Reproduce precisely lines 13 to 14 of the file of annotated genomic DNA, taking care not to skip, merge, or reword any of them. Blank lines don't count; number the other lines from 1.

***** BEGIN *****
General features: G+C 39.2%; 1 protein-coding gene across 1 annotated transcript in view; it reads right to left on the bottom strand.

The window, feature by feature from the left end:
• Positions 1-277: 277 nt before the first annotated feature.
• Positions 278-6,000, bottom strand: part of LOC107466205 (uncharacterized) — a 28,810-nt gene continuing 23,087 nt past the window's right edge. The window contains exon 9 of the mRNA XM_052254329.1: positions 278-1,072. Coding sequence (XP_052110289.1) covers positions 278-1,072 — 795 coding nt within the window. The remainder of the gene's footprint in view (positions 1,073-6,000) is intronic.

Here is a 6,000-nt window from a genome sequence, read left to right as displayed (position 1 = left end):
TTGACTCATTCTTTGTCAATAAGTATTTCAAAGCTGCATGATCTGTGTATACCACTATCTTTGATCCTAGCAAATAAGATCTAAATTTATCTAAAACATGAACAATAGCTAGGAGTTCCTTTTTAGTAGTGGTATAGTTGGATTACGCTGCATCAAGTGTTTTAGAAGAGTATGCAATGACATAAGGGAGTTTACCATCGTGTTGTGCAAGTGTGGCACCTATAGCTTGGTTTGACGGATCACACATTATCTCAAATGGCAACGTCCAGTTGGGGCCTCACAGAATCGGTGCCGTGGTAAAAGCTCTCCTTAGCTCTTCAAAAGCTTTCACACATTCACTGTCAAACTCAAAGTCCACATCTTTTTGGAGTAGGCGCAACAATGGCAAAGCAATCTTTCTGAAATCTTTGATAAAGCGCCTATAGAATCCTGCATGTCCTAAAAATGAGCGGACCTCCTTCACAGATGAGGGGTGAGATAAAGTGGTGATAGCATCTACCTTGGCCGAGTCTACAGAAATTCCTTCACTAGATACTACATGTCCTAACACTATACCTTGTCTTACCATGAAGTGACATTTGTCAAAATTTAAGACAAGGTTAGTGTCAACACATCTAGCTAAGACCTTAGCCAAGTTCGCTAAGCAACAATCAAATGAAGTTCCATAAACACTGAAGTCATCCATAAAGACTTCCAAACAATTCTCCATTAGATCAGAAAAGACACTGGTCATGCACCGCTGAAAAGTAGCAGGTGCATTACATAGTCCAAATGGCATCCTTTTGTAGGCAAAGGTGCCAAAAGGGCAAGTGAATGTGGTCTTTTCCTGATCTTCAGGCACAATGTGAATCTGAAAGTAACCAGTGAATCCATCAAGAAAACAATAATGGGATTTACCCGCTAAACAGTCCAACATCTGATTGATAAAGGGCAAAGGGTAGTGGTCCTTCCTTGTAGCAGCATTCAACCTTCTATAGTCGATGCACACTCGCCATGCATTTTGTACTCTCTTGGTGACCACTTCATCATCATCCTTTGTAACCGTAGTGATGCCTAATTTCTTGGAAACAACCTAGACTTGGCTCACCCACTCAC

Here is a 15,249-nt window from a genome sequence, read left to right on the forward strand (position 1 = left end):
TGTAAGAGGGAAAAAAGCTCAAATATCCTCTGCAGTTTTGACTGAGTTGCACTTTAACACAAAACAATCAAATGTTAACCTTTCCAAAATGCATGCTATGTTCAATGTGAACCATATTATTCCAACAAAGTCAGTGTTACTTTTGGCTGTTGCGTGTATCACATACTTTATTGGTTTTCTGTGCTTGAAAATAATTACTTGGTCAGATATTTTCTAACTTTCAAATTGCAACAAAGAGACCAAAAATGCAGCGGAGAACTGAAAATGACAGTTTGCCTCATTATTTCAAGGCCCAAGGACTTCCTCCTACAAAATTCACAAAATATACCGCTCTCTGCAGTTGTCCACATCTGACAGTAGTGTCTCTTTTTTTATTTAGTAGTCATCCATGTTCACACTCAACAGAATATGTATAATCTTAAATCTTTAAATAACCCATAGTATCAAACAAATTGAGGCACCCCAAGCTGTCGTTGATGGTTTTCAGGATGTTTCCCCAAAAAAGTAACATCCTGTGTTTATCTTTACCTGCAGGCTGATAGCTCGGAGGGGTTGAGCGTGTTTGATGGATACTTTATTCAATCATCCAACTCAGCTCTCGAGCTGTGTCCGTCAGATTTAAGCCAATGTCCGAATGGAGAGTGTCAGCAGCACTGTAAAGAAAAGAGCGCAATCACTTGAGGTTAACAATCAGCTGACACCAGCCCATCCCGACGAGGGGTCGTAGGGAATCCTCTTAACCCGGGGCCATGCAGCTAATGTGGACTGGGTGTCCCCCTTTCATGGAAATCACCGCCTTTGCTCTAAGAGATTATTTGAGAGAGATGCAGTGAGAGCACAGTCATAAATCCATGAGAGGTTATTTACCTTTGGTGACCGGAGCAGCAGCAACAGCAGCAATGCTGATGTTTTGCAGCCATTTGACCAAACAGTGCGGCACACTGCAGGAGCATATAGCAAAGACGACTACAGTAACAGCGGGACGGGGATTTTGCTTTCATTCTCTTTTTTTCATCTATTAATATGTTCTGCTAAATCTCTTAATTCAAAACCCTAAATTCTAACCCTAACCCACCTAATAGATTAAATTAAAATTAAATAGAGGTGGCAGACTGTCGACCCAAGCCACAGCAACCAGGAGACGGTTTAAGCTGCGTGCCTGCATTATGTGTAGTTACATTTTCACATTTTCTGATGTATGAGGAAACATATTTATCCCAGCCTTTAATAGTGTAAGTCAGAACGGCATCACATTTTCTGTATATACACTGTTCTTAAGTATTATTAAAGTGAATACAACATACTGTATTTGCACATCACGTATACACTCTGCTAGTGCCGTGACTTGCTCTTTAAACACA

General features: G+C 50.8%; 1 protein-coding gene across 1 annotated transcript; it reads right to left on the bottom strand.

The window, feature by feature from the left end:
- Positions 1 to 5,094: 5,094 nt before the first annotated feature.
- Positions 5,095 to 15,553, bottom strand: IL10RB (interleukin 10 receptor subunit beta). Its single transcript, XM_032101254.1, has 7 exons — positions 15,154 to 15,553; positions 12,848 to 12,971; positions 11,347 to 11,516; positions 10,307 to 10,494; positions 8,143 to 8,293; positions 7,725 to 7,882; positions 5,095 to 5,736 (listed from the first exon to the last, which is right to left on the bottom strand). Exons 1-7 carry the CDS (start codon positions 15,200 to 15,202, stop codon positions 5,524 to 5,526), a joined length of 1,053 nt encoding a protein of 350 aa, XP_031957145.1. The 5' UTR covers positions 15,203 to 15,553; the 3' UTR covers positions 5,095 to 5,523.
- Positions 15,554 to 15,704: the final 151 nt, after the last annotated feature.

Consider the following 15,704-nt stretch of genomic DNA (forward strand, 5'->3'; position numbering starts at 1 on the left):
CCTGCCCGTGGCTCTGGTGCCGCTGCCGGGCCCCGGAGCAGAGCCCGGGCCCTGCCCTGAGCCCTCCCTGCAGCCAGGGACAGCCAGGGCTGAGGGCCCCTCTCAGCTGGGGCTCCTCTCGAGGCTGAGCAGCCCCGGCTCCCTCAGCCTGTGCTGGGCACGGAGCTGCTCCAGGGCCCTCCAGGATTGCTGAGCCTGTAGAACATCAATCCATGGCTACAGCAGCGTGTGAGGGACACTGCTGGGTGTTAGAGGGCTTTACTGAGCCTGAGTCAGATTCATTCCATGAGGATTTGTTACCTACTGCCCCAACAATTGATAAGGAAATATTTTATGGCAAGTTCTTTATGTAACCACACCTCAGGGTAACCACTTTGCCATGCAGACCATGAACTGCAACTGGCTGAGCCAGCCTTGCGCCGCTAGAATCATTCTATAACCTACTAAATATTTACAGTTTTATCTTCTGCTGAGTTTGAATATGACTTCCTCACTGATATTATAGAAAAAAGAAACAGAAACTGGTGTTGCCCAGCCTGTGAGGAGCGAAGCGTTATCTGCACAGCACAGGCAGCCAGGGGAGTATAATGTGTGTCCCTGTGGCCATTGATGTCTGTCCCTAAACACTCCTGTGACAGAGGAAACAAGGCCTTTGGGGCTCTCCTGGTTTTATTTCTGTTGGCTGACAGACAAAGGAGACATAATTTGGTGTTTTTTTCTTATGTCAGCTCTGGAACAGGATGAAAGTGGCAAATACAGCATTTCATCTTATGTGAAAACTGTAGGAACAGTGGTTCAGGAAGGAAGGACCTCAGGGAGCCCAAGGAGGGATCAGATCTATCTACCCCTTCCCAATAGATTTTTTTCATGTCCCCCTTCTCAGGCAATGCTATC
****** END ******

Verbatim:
- Positions 15,554 to 15,704: the final 151 nt, after the last annotated feature.

Consider the following 15,704-nt stretch of genomic DNA (forward strand, 5'->3'; position numbering starts at 1 on the left):